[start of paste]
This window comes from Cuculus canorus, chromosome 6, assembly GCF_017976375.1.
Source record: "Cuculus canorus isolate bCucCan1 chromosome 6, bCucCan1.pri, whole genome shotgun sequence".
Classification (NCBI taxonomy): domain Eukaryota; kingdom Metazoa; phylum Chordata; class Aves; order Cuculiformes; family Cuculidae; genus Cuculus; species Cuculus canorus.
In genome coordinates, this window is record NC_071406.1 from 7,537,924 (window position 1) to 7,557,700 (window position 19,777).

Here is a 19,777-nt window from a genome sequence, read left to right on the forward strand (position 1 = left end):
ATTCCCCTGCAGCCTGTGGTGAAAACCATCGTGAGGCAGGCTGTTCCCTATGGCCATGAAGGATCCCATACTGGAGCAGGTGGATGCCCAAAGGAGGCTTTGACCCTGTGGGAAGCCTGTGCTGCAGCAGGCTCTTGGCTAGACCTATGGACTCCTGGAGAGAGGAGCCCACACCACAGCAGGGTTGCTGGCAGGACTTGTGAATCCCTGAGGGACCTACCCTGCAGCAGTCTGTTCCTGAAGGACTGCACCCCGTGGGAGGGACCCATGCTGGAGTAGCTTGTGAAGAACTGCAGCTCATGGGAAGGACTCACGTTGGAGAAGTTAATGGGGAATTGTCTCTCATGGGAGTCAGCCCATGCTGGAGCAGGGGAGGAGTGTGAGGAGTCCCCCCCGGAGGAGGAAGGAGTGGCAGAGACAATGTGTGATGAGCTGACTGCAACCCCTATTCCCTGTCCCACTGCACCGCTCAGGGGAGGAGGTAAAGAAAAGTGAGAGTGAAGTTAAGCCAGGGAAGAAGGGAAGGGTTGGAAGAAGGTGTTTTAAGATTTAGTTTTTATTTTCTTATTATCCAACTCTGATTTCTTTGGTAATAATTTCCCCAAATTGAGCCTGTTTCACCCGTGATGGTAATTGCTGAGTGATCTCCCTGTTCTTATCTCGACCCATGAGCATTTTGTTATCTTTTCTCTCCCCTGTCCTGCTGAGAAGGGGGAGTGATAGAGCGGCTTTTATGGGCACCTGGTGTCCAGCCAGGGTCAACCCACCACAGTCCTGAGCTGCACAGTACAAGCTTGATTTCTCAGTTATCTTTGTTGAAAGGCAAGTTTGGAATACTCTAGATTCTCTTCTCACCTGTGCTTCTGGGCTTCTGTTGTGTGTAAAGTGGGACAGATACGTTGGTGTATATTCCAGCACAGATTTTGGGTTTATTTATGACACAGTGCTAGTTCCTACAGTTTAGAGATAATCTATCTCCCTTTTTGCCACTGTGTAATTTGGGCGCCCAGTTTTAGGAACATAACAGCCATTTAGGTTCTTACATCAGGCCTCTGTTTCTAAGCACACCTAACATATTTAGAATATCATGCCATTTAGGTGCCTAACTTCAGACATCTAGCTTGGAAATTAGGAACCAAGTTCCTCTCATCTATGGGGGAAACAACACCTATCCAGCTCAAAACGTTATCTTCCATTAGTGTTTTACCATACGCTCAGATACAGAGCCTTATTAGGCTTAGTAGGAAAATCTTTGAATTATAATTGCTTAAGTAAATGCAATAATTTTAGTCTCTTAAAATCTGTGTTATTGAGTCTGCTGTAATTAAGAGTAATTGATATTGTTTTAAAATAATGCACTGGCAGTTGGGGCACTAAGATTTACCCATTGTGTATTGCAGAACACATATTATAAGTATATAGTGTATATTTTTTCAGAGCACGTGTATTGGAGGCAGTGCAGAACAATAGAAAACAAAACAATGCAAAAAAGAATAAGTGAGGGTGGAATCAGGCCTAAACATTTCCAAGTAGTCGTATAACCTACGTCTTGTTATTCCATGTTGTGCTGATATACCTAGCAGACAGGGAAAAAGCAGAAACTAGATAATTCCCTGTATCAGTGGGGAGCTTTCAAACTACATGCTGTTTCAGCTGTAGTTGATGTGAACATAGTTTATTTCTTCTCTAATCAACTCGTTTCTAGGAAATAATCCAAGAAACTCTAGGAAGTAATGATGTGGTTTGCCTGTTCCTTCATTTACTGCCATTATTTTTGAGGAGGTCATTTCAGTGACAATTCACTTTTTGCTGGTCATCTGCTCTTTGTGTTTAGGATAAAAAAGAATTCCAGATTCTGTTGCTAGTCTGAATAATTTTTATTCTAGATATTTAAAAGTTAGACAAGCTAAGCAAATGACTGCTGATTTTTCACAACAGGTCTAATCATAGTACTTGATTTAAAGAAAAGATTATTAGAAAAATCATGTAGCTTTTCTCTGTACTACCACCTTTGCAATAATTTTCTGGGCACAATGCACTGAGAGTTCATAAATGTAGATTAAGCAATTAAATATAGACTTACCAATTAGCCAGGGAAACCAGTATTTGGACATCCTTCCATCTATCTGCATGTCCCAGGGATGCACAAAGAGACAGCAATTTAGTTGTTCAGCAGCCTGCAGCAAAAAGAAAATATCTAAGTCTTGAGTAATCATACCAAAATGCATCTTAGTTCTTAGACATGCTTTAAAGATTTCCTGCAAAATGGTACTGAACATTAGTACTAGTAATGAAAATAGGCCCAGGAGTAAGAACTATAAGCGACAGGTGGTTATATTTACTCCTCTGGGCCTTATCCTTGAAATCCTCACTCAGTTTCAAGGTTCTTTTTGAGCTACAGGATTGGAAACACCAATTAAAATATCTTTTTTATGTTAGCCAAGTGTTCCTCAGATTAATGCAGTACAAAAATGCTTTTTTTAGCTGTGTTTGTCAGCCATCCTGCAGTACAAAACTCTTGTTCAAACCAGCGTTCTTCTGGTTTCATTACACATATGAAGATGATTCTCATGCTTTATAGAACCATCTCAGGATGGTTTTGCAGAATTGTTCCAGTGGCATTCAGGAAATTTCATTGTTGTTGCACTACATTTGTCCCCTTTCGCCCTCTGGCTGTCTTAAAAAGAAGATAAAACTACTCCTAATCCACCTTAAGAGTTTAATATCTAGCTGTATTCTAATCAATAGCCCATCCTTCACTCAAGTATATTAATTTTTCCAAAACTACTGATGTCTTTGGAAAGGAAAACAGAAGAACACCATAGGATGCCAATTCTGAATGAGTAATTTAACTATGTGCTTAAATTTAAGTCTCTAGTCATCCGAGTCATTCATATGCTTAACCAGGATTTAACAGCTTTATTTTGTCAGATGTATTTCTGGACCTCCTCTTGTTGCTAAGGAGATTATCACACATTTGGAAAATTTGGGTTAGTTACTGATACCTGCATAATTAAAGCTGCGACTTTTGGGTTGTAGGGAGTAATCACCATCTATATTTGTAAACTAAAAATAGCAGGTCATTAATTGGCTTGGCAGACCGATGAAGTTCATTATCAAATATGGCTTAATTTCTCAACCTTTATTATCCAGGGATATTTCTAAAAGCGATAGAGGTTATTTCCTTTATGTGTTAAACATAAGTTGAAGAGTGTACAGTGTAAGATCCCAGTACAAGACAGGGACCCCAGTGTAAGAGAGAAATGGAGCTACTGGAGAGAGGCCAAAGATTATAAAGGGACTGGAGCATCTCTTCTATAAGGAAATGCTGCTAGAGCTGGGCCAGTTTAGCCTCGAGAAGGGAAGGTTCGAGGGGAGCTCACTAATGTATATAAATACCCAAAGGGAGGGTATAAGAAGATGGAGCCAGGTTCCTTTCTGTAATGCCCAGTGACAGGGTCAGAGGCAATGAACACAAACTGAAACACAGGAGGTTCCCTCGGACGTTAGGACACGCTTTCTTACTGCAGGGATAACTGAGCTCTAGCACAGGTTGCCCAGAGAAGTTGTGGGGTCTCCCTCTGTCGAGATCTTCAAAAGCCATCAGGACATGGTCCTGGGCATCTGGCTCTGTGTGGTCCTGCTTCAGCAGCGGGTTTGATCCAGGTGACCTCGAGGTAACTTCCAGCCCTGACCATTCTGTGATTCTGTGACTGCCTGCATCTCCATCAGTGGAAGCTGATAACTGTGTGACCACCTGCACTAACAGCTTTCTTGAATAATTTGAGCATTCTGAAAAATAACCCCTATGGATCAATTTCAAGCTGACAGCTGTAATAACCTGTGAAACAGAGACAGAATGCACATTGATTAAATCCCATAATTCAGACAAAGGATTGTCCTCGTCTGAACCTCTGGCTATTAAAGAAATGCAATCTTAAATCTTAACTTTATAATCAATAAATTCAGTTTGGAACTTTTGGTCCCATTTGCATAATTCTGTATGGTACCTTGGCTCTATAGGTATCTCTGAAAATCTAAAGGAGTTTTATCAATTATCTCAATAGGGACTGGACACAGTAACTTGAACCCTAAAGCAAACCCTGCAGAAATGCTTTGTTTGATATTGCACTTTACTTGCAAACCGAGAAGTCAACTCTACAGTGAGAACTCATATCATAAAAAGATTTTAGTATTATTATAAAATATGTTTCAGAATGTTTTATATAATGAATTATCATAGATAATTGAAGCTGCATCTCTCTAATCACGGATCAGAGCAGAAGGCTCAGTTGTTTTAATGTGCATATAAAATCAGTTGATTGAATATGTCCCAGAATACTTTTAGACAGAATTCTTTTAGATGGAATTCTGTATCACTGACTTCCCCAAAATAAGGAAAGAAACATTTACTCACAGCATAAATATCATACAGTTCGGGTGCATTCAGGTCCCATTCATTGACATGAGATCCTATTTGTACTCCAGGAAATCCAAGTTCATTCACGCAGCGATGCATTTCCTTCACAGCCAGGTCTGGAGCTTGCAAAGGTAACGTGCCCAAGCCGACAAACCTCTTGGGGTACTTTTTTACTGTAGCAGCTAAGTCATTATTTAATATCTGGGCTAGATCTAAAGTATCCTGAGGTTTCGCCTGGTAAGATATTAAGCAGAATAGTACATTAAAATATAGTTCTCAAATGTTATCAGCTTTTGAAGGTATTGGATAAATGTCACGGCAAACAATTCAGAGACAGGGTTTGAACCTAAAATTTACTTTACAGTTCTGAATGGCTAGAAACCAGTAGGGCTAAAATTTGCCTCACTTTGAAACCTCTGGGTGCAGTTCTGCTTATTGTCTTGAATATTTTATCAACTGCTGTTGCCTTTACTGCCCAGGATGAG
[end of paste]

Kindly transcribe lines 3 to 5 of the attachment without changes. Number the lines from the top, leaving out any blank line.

Classification (NCBI taxonomy): domain Eukaryota; kingdom Metazoa; phylum Chordata; class Aves; order Cuculiformes; family Cuculidae; genus Cuculus; species Cuculus canorus.
In genome coordinates, this window is record NC_071406.1 from 7,537,924 (window position 1) to 7,557,700 (window position 19,777).

Here is a 19,777-nt window from a genome sequence, read left to right on the forward strand (position 1 = left end):